Page 1: Getting Started  |  Page 2: Painting Page 3: Finishing


LPS2 Round 1: Junkyard Theme

This tutorial is an article I wrote as part of the Last Painter Standing II contest on The Miniatures Page [TMP] in March 2006. I chose the Matador for Round 1. Though this mini has been in production for several years, it remains fairly obscure. To me, it's one of the more under-rated minis available. It comes in 4 parts plus the base, as shown below.

As I thought about the theme, I decided what my basic concept would be: the 'Mech would be striding through a scrap yard, holding a found object as a melee weapon, and painted in a beat-up camo scheme. The "meat" of the tutorial would be to focus on getting a beat-up, dirty, worn look for the mini because it can be challenging to do that without making the mini look poorly painted.

PART 1: Getting Started

The first step is to assemble the mini. I like to attach joints by "pinning" them. This helps add strength to a joint, and can be critical to avoid having small parts break off later. The Matador doesn't badly need pinning, but I did so out of habit. The procedure is to drill holes in both pieces at the joint, and insert a small brass rod between them. If a mini is properly pinned, you should be able to assemble it without glue to see how the parts fit. I understand that most people use a contraption known as a "pin vise" to drill the holes, but I use a Sears Craftsman power drill and a #64 bit. If you're not careful you can easily snap the bit, but I can usually get a bit to last for several dozen minis before breaking. The picture below shows one of the brass pins I added. I used 3 in all, one for each arm and one for the waist.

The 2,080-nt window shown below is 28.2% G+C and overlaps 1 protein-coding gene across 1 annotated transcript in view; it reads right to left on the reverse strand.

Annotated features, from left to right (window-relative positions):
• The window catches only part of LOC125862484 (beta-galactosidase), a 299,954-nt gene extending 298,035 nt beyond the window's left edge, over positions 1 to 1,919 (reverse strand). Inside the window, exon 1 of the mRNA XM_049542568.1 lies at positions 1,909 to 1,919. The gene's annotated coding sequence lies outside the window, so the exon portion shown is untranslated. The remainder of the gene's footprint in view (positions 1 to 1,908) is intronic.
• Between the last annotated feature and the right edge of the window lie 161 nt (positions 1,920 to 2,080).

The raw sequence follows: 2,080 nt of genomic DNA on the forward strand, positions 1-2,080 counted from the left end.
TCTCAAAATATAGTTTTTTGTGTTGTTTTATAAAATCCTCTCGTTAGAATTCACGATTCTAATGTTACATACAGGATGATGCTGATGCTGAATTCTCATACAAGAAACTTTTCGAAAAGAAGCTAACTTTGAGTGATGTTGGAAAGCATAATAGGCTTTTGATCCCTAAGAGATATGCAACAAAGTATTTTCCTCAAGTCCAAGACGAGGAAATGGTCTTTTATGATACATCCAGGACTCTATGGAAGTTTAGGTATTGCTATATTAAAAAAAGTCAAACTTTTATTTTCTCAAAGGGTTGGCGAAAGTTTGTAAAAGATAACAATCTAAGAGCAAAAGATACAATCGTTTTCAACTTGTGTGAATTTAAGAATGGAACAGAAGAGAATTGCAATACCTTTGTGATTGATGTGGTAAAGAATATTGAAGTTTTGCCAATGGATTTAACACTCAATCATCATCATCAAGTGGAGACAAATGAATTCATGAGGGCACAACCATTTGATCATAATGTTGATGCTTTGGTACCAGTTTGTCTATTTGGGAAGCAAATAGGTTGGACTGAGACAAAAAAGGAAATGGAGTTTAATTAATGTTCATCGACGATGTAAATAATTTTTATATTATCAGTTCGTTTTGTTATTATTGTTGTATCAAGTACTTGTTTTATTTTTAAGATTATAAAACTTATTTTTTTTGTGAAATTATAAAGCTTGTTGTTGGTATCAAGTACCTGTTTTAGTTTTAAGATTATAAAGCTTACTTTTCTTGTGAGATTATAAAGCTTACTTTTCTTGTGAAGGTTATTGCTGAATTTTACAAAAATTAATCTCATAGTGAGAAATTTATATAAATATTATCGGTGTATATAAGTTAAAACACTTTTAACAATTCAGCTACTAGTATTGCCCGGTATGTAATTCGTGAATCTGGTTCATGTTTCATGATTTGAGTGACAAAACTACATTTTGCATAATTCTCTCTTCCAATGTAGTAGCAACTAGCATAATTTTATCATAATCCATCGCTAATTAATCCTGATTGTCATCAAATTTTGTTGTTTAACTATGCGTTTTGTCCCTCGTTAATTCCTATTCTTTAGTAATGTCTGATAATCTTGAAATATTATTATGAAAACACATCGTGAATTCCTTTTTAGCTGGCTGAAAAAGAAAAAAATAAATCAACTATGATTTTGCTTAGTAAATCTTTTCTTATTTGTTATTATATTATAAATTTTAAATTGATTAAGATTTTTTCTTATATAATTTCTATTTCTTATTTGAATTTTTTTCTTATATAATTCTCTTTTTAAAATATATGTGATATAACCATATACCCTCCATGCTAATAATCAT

Next, I mentioned that I wanted the mini to be carrying a melee weapon. I used a little styrene I-beam (available for a few cents at model railroad stores) for a club. The hands on the mini are closed, so I opened the right fist with an S-cut from a jeweler's saw. After gluing the I-beam into place, I bent the thumb back down to complete the grip.

Before assembling the mini, I set up the "junk" on the base. First I glued the mini to the base and filled in the gaps with drywall spackle (a cheap yet effective material). Once the spackle was dry, I glued various scraps from my parts box onto the base. Finally, I coated the open areas on the base with white glue and dumped a bunch of fine rubble onto it.


Page 1: Getting Started  |  Page 2: Painting Page 3: Finishing